Cookies Policy

This site uses cookies. By continuing to browse the site you are agreeing to our use of cookies.

I accept this policy

Find out more here

Kurdish Women in Rojava: From Resistance to Reconstruction

No metrics data to plot.
The attempt to load metrics for this article has failed.
The attempt to plot a graph for these metrics has failed.
The full text of this article is not currently available.

Brill’s MyBook program is exclusively available on BrillOnline Books and Journals. Students and scholars affiliated with an institution that has purchased a Brill E-Book on the BrillOnline platform automatically have access to the MyBook option for the title(s) acquired by the Library. Brill MyBook is a print-on-demand paperback copy which is sold at a favorably uniform low price.

Access this article

+ Tax (if applicable)
Add to Favorites
You must be logged in to use this functionality

In 2010, the imprisoned leader of the Kurdistan Workers’ Party (Partiya Karkeren Kurdistan, PKK), Abdullah Öcalan, declared, “The freedom of the Kurdish people can be viewed as inseparably bound to women’s freedom.”1 This statement emphasizes a core tenet in the reinvention of the PKK’s ideology as articulated by Öcalan: the understanding that freedom can only be achieved through the defeat of the patriarchal system. The women of the PKK and its sister organization, the Democratic Union Party (Partiya Yekîtiya Demokrat, PYD), represent the embodiment of the PKK’s new ideology, attracting international attention following Kurdish efforts to establish an autonomous region of governance in north-east Syria. This article focuses on a case study of the PYD’s Syrian Kurdish Women’s Protection Units (Yekîneyên Parastina Jin, YPJ), and their defence of Kurdish-dominated enclaves in Syria. The analysis demonstrates the agency behind their engagement and the ideology that motivates their resistance to patriarchy in the Middle East. In so doing, the article compares the YPJ’s understanding of agency to media representations of YPJ fighters’ engagement, in an effort to see beyond the traditional victim/peacemaker articulation of gendered engagement, arguing instead for the need to recognize the politics behind Kurdish women’s participation as combatants in the Syrian civil war.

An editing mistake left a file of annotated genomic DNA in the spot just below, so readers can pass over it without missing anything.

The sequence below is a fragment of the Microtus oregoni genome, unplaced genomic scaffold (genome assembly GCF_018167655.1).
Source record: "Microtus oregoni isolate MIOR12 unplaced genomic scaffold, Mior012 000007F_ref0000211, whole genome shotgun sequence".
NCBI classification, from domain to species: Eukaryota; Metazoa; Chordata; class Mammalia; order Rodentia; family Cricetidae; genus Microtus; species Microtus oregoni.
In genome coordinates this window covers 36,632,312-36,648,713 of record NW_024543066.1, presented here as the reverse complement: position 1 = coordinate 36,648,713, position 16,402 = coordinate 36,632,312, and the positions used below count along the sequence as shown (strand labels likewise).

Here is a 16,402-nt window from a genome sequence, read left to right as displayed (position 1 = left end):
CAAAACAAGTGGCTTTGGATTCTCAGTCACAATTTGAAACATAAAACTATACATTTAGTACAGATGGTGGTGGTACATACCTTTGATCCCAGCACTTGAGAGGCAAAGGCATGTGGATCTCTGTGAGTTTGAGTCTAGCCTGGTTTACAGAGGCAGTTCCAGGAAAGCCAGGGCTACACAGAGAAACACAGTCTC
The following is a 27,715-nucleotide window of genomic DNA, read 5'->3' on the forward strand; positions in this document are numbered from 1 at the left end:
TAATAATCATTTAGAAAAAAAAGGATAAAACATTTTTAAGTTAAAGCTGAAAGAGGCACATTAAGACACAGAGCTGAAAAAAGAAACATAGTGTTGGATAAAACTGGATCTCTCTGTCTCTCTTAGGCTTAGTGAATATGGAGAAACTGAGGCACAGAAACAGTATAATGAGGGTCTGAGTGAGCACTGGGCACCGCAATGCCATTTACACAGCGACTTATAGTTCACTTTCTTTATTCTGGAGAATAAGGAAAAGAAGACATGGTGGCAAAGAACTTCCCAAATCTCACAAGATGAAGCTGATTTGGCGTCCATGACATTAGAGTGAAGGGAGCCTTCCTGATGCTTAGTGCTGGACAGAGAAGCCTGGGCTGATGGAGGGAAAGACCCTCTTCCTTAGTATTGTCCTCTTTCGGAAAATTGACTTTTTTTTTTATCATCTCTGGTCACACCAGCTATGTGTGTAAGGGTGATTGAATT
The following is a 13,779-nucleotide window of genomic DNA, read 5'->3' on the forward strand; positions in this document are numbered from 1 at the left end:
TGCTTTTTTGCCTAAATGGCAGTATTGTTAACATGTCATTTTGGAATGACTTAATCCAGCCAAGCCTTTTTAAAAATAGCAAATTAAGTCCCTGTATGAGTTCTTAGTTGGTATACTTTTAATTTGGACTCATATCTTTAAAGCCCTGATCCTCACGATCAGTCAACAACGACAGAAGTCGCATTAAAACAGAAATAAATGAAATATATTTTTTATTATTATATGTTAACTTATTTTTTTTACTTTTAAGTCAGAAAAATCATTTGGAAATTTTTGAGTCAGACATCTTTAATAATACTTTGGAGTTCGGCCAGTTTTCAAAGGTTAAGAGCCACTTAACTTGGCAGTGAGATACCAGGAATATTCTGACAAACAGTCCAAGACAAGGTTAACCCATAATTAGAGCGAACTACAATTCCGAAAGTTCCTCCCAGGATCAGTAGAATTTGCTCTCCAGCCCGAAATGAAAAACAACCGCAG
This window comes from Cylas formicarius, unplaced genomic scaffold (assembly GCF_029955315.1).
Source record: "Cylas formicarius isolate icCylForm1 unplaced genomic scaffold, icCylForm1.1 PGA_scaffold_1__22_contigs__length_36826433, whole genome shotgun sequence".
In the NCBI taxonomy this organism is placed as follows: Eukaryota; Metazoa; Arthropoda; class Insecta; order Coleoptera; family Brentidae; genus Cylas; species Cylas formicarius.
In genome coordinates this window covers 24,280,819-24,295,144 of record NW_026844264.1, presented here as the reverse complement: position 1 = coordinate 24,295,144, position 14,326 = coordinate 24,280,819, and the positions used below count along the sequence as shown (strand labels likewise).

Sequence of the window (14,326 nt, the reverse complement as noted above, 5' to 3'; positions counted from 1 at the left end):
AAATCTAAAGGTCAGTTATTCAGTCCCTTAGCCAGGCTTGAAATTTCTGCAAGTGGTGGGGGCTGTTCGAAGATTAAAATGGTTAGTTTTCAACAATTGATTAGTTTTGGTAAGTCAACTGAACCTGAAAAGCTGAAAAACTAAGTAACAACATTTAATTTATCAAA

Affiliations: 1: Peace Research Institute Oslo (PRIO), Norway


Full text loading...


Data & Media loading...

Article metrics loading...



Can't access your account?
  • Tools

  • Add to Favorites
  • Printable version
  • Email this page
  • Subscribe to ToC alert
  • Get permissions
  • Recommend to your library

    You must fill out fields marked with: *

    Librarian details
    Your details
    Why are you recommending this title?
    Select reason:
    Die Welt des Islams — Recommend this title to your library
  • Export citations
  • Key

  • Full access
  • Open Access
  • Partial/No accessInformation